As far as I know, with OpenSSL, you can self-sign your website's certificate. This means that the browsers that will connect your server are supposed to be willing to accept a self-signed certificate for your website. My question is, how does the browser know whether or not to accept a self-signed certificate for a particular website? What if I MITM a client and present a self-signed certificate for a bank website? How does the browser not get tricked at that point?

  • Hello, have you tried doing this yourself? You will find that you get a warning/error page. Browsers don't trust certificates unless they are signed by a CA that the browser trusts. Aug 2, 2019 at 1:22

4 Answers 4


Browsers will only accept an invalid certificate - and self-signed is one form of "invalid" - when the user acknowledges the risk and overrides the browser. The specific steps for doing so vary from browser to browser, but they're usually onerous by design - they want the decision to bypass security to be hard, not easy.

  • Technically a self-signed certificate isn't automatically invalid (after all, all root certificates are self-signed), but because it's signed by itself it won't be trusted unless the browser has been pre-configured to trust that particular certificate. Which is not going to be true on an arbitrary user's system for a new self-signed certificate you just created.
    – Ben
    May 7, 2021 at 2:08

Browsers will alert the user if they are presented with a self-signed certificate which they don't trust.

The browser user or system administrator should preempts this scenario and add the self-signed certificate to the browser's trust-anchor store beforehand. That way, the user won't see a warning.

Done this way, users can be informed that if they ever see a browser warning they should stop browsing and report it.

Instructing users to simply bypass the security alert shown when an unknown self-signed certificate is presented by a server means that in the event of a real MITM attack the users will do exactly as the attacker wants them to do and simply continue to the site.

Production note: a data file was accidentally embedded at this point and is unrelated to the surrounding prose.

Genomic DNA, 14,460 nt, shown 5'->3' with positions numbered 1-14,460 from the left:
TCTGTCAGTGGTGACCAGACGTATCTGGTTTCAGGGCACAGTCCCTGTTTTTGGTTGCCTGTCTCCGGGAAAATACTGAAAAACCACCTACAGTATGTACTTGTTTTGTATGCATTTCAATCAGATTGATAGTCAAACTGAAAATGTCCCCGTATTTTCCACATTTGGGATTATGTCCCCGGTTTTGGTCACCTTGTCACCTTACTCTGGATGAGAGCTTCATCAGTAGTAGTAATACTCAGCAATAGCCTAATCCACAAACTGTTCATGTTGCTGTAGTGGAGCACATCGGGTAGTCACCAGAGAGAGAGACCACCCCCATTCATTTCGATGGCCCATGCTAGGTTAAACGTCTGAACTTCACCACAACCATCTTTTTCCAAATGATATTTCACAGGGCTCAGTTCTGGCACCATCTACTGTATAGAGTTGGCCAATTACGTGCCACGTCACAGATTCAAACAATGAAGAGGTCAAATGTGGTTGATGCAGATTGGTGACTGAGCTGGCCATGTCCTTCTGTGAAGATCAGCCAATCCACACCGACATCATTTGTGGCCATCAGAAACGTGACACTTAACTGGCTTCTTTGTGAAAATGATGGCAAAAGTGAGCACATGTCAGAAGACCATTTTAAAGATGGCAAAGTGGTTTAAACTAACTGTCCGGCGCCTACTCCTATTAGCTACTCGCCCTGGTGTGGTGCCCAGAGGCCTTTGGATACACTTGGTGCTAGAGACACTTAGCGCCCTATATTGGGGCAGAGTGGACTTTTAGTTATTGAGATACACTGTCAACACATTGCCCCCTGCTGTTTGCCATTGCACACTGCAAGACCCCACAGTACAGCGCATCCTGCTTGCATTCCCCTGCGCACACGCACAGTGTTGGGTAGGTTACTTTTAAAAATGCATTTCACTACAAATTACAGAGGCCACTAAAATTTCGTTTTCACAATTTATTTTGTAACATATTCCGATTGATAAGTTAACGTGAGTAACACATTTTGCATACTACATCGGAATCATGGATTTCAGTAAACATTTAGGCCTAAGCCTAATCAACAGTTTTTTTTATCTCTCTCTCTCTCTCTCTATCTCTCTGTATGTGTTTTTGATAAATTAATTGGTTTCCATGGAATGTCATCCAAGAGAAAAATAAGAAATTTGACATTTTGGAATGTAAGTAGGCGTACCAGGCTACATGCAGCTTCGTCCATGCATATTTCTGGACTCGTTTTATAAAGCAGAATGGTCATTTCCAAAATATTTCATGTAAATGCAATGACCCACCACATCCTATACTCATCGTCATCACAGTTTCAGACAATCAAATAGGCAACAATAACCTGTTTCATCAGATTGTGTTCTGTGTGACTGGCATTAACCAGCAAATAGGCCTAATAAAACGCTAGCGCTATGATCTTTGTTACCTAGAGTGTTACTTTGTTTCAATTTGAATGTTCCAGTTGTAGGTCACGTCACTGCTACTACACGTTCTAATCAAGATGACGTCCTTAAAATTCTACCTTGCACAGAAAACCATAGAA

By root certificate which is included in each browsers already. There are lots of root certificate in browsers, and it is referred in every TLS or SSL session using chain of trust. At last, the root certificate in TLS/SSL session is verified if the root certificate is installed in the system, browser.

If a user/admin insert the self-signed root certificate in the system or browser, it will work well.


It means that the list of root certificate is important for securing TLS/SSL. Hence, mozilla and android and most browser related organizations maintain the list of root certificate.

https://www.digicert.com/blog/official-list-trusted-root-certificates-android/ https://wiki.mozilla.org/CA/Included_Certificates

CTS(Compatibility Test Suite) for android enforce the list, it means that if any not permitted root certificate is included in factory phase, google cert. would be not issued. https://android.googlesource.com/platform/system/ca-certificates/+/android-cts-8.0_r5


What if I MITM a client and present a self-signed certificate for a bank website? How does the browser not get tricked at that point?

Hopefully the certificate would have name constraints that would prevent it (or any certificate signed by it) from applying to arbitrary domains. (Sadly this is not the typical case, so an attack of the type you describe would likely succeed if you could intercept the traffic.)

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